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Traditional cardiovascular risk factors strongly underestimate the 5-year occurrence of cardiovascular morbidity and mortality in spinal cord injured individuals

Low, DA, Thijssen, DHJ, Barton, T, Janssen, T, Bakker, EA, de Groot, S and van der Woude, L Traditional cardiovascular risk factors strongly underestimate the 5-year occurrence of cardiovascular morbidity and mortality in spinal cord injured individuals. Archives of Physical Medicine and Rehabilitation. ISSN 0003-9993 (Accepted)

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Abstract

Objective– To explore whether traditional models of cardiovascular disease (CVD) risk prediction correctly predict CVD events across a median 5.7-year follow-up in people with spinal cord injury (SCI), and if adding SCI-related characteristics (i.e. lesion level) to the prediction model can improve the prognostic value.

Design– Retrospective analysis of patient records.

Setting – Observation at the start of active rehabilitation of participants in a multicenter cohort study, ‘Restoration of (wheelchair) mobility in SCI rehabilitation’, in the Netherlands.

Participants – Patients with SCI (n=200; 74% male, 40±14 years, ASIA impairment A-D, tetraplegia 40%, motor complete 69%).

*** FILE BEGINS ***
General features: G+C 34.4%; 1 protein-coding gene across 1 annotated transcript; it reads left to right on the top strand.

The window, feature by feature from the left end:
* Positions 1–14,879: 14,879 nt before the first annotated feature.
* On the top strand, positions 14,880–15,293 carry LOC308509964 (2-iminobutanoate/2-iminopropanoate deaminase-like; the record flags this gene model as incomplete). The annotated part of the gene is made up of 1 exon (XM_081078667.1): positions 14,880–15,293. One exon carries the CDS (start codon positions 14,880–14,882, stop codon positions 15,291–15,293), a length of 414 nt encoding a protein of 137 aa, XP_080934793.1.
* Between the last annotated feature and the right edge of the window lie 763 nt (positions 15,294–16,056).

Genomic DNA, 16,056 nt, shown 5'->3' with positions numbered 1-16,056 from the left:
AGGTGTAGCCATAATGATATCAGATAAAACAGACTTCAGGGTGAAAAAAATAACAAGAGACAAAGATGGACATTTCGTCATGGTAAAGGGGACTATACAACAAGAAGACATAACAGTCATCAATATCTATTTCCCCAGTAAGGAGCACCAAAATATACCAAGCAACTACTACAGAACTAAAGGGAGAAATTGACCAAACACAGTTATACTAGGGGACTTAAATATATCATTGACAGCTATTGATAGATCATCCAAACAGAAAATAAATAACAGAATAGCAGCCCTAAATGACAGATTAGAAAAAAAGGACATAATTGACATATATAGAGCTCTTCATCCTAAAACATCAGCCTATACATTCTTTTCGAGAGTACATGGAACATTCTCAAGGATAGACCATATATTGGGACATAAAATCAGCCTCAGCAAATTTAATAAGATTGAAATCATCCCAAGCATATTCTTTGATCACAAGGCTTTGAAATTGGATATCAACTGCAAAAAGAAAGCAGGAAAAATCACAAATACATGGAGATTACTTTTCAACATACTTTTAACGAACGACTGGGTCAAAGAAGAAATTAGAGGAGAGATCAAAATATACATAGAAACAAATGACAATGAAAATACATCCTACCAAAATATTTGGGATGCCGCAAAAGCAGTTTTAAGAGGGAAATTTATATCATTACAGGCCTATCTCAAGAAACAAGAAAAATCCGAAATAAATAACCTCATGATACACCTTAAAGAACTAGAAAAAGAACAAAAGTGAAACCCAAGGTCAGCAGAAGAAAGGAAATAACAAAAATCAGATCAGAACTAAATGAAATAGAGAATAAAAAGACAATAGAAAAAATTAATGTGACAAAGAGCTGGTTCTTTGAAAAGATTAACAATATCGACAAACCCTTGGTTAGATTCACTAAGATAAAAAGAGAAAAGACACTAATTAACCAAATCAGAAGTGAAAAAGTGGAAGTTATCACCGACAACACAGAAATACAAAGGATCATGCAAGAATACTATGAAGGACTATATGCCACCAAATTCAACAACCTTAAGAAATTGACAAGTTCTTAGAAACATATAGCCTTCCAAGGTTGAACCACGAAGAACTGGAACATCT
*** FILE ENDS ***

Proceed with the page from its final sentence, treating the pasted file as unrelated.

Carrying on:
Interventions - risk profiling/not applicable.

Main Outcome Measures - Survival status and cardiovascular morbidity and mortality were obtained from medical records. 5-year Framingham Risk Scores (FRS) and the FRS ability to predict events assessed using receiver operating characteristics curves (ROC) with corresponding area under the curves (AUC) and 95% CIs. Kaplan–Meier curves and the log- rank test were used to assess the difference in clinical outcome between participants with a FRS > and < median FRS score for the cohort. SCI-related factors associated with CVD-events, ASIA impairment, motor completeness, level of injury and sports participation prior to injury, were explored using univariate and multivariate Cox proportional hazard regression.

Results - The median 5-year FRS was 1.36%. Across a median follow-up of 5.7-years, n=39 developed a CVD event, including 10 fatalities. Although the FRS markedly underestimated the true occurrence of CVD events, the Kaplan–Meier curves and the log-rank test showed that the risk ratio for individuals with a <median FRS (e.g., low-risk) vs. a >median FRS (high-risk) was 3.2 (95% CI 1.6-6.5; p=0.001). Moreover, receiver operating characteristics curves (ROC) with corresponding area under the curves (AUC) suggests acceptable accuracy of the FRS to identify individuals with increased risk for future CVD events (ROC-AUC of 0.71, 95%-Confidence Interval(CI) 0.62-0.82). Adding ASIA impairment (0.74; 95% CI 0.66-0.82), motor impairment (0.74; 95% CI 0.66-0.83), level of injury (0.72; 95% CI 0.63-0.81) or active engagement in sport prior to injury (0.72; 95% CI 0.63-0.88) to the FRS did not improve the level of discrimination.

Item Type: Article
Uncontrolled Keywords: 1103 Clinical Sciences, 1106 Human Movement and Sports Sciences, 1117 Public Health and Health Services
Subjects: Q Science > QP Physiology
R Medicine > RC Internal medicine > RC1200 Sports Medicine
Divisions: Sport & Exercise Sciences
Publisher: Elsevier
Date Deposited: 24 Jul 2020 15:00
Last Modified: 24 Jul 2020 15:00
URI: https://researchonline.ljmu.ac.uk/id/eprint/13384

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